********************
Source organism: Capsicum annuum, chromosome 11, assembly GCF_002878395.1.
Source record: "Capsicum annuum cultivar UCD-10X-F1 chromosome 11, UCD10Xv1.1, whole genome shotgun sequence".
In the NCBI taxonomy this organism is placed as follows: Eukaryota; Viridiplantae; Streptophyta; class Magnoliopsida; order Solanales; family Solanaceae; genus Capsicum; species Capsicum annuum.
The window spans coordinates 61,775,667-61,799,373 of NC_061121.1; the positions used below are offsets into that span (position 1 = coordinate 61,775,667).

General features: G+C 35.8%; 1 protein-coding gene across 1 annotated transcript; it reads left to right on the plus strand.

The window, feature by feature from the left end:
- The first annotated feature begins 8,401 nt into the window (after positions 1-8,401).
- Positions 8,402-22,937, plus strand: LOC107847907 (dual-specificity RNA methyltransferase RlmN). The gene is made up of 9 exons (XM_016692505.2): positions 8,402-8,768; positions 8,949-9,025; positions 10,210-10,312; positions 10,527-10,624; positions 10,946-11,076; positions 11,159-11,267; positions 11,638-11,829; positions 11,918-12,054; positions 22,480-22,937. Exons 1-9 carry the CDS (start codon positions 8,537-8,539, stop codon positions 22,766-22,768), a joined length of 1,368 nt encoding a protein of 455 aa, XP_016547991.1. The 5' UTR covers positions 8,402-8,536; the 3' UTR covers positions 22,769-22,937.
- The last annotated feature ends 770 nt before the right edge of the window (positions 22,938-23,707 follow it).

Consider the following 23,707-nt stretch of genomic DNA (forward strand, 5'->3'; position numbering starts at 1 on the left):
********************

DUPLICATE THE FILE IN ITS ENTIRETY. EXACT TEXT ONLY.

Source organism: Capsicum annuum, chromosome 11, assembly GCF_002878395.1.
Source record: "Capsicum annuum cultivar UCD-10X-F1 chromosome 11, UCD10Xv1.1, whole genome shotgun sequence".
In the NCBI taxonomy this organism is placed as follows: Eukaryota; Viridiplantae; Streptophyta; class Magnoliopsida; order Solanales; family Solanaceae; genus Capsicum; species Capsicum annuum.
The window spans coordinates 61,775,667-61,799,373 of NC_061121.1; the positions used below are offsets into that span (position 1 = coordinate 61,775,667).

General features: G+C 35.8%; 1 protein-coding gene across 1 annotated transcript; it reads left to right on the plus strand.

The window, feature by feature from the left end:
- The first annotated feature begins 8,401 nt into the window (after positions 1-8,401).
- Positions 8,402-22,937, plus strand: LOC107847907 (dual-specificity RNA methyltransferase RlmN). The gene is made up of 9 exons (XM_016692505.2): positions 8,402-8,768; positions 8,949-9,025; positions 10,210-10,312; positions 10,527-10,624; positions 10,946-11,076; positions 11,159-11,267; positions 11,638-11,829; positions 11,918-12,054; positions 22,480-22,937. Exons 1-9 carry the CDS (start codon positions 8,537-8,539, stop codon positions 22,766-22,768), a joined length of 1,368 nt encoding a protein of 455 aa, XP_016547991.1. The 5' UTR covers positions 8,402-8,536; the 3' UTR covers positions 22,769-22,937.
- The last annotated feature ends 770 nt before the right edge of the window (positions 22,938-23,707 follow it).

Consider the following 23,707-nt stretch of genomic DNA (forward strand, 5'->3'; position numbering starts at 1 on the left):